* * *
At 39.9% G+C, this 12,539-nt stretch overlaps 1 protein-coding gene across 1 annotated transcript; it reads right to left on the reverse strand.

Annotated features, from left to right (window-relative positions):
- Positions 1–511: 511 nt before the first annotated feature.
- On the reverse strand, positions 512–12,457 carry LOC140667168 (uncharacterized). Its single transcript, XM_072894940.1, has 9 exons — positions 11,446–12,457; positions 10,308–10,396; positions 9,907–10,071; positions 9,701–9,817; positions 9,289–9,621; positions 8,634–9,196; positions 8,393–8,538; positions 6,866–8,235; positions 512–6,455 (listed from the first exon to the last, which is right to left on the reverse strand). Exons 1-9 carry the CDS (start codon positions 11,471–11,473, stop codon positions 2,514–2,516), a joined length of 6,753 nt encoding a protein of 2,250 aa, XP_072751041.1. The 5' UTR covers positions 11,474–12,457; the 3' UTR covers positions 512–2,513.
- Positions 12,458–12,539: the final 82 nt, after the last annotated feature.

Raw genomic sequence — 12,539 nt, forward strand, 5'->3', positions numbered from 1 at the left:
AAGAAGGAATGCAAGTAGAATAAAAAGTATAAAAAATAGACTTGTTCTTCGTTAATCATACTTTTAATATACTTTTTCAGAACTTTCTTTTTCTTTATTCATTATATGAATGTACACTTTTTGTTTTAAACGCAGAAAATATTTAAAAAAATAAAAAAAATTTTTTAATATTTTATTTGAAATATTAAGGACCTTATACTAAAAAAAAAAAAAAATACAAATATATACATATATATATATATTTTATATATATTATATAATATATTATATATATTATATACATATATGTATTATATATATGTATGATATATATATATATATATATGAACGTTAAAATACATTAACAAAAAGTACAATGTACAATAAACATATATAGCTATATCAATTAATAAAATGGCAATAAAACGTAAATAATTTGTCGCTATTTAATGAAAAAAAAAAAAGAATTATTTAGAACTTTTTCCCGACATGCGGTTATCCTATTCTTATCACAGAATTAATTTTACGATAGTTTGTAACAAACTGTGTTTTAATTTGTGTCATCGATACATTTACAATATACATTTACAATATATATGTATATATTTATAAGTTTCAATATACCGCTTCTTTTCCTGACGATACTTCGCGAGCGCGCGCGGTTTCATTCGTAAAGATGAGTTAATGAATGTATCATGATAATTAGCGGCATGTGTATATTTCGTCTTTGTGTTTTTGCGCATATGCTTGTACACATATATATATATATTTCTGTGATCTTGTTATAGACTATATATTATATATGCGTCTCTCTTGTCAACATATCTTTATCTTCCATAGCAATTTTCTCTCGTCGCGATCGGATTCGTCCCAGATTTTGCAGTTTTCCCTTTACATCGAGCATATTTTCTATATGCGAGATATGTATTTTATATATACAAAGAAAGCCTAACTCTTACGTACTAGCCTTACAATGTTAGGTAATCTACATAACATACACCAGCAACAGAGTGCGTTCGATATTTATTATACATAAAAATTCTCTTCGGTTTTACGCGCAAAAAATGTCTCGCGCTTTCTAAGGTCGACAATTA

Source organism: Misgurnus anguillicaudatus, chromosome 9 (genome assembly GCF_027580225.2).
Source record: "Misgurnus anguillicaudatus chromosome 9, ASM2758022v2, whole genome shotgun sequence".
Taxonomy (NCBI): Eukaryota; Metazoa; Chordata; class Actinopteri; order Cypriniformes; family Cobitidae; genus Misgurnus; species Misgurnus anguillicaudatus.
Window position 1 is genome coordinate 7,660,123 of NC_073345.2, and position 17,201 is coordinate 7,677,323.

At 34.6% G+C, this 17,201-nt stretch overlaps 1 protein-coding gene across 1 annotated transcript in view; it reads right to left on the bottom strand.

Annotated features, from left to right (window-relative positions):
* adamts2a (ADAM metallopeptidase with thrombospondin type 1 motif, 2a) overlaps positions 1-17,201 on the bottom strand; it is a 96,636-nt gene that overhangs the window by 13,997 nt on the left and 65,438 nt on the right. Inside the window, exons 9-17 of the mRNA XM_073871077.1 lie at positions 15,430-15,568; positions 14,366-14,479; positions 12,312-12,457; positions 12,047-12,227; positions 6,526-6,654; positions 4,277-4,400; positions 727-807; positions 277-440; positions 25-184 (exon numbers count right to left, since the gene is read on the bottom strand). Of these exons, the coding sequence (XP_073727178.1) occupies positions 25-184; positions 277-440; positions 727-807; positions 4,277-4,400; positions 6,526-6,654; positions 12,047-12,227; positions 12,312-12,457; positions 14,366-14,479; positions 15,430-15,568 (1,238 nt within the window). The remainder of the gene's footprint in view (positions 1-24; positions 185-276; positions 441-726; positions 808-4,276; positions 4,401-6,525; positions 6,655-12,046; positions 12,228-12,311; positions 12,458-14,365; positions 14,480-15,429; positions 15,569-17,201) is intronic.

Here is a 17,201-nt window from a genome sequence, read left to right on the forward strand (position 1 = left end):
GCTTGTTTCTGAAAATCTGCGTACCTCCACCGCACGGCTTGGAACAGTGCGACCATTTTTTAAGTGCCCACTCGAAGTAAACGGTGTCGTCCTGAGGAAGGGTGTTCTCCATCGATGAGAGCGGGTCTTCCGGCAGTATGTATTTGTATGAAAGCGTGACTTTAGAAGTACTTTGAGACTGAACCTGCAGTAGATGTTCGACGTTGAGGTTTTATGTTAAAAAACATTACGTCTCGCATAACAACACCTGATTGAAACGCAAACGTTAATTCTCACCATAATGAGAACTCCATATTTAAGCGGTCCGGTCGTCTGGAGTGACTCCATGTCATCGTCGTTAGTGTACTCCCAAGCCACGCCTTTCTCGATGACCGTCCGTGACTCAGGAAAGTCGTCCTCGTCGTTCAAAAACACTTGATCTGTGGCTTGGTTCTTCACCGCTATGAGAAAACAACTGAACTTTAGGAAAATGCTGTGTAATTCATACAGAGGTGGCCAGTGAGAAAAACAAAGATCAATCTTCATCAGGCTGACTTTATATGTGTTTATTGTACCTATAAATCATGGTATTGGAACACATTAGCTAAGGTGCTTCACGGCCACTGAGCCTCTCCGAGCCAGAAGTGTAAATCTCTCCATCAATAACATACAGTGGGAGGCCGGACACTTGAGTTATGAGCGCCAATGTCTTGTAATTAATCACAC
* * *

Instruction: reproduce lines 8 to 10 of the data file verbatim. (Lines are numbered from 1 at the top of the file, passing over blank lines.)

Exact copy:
Source organism: Misgurnus anguillicaudatus, chromosome 9 (genome assembly GCF_027580225.2).
Source record: "Misgurnus anguillicaudatus chromosome 9, ASM2758022v2, whole genome shotgun sequence".
Taxonomy (NCBI): Eukaryota; Metazoa; Chordata; class Actinopteri; order Cypriniformes; family Cobitidae; genus Misgurnus; species Misgurnus anguillicaudatus.